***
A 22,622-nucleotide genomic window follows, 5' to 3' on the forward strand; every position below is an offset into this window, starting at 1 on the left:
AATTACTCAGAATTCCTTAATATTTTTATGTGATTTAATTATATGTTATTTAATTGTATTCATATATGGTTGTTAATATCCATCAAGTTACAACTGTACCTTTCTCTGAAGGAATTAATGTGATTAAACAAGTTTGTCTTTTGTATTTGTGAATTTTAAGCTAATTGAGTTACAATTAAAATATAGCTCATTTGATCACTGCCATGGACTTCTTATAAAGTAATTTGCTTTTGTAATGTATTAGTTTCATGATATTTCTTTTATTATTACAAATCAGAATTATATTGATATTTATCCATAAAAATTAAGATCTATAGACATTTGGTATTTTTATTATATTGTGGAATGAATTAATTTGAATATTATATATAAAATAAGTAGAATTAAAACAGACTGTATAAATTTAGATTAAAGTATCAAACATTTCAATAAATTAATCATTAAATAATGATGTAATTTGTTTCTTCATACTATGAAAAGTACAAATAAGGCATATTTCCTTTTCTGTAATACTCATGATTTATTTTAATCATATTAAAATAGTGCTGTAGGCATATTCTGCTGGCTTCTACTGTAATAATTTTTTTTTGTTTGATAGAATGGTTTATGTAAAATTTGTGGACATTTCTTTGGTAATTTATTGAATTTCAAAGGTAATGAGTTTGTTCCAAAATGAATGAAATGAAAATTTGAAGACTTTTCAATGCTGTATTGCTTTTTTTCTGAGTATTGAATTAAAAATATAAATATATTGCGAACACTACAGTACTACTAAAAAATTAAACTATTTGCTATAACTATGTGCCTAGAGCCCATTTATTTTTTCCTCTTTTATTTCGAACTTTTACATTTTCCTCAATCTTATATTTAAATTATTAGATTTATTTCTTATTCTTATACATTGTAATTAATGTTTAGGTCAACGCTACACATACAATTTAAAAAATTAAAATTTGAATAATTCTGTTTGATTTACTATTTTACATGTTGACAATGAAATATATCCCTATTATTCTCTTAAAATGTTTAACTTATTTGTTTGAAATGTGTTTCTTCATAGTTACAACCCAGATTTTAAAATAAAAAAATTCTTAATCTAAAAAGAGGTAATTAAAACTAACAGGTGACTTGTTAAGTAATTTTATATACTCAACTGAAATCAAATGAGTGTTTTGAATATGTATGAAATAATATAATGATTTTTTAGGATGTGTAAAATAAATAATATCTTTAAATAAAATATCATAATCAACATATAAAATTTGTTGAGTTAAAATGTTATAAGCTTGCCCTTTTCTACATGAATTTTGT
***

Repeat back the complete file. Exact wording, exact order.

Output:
A 22,622-nucleotide genomic window follows, 5' to 3' on the forward strand; every position below is an offset into this window, starting at 1 on the left:
AATTACTCAGAATTCCTTAATATTTTTATGTGATTTAATTATATGTTATTTAATTGTATTCATATATGGTTGTTAATATCCATCAAGTTACAACTGTACCTTTCTCTGAAGGAATTAATGTGATTAAACAAGTTTGTCTTTTGTATTTGTGAATTTTAAGCTAATTGAGTTACAATTAAAATATAGCTCATTTGATCACTGCCATGGACTTCTTATAAAGTAATTTGCTTTTGTAATGTATTAGTTTCATGATATTTCTTTTATTATTACAAATCAGAATTATATTGATATTTATCCATAAAAATTAAGATCTATAGACATTTGGTATTTTTATTATATTGTGGAATGAATTAATTTGAATATTATATATAAAATAAGTAGAATTAAAACAGACTGTATAAATTTAGATTAAAGTATCAAACATTTCAATAAATTAATCATTAAATAATGATGTAATTTGTTTCTTCATACTATGAAAAGTACAAATAAGGCATATTTCCTTTTCTGTAATACTCATGATTTATTTTAATCATATTAAAATAGTGCTGTAGGCATATTCTGCTGGCTTCTACTGTAATAATTTTTTTTTGTTTGATAGAATGGTTTATGTAAAATTTGTGGACATTTCTTTGGTAATTTATTGAATTTCAAAGGTAATGAGTTTGTTCCAAAATGAATGAAATGAAAATTTGAAGACTTTTCAATGCTGTATTGCTTTTTTTCTGAGTATTGAATTAAAAATATAAATATATTGCGAACACTACAGTACTACTAAAAAATTAAACTATTTGCTATAACTATGTGCCTAGAGCCCATTTATTTTTTCCTCTTTTATTTCGAACTTTTACATTTTCCTCAATCTTATATTTAAATTATTAGATTTATTTCTTATTCTTATACATTGTAATTAATGTTTAGGTCAACGCTACACATACAATTTAAAAAATTAAAATTTGAATAATTCTGTTTGATTTACTATTTTACATGTTGACAATGAAATATATCCCTATTATTCTCTTAAAATGTTTAACTTATTTGTTTGAAATGTGTTTCTTCATAGTTACAACCCAGATTTTAAAATAAAAAAATTCTTAATCTAAAAAGAGGTAATTAAAACTAACAGGTGACTTGTTAAGTAATTTTATATACTCAACTGAAATCAAATGAGTGTTTTGAATATGTATGAAATAATATAATGATTTTTTAGGATGTGTAAAATAAATAATATCTTTAAATAAAATATCATAATCAACATATAAAATTTGTTGAGTTAAAATGTTATAAGCTTGCCCTTTTCTACATGAATTTTGT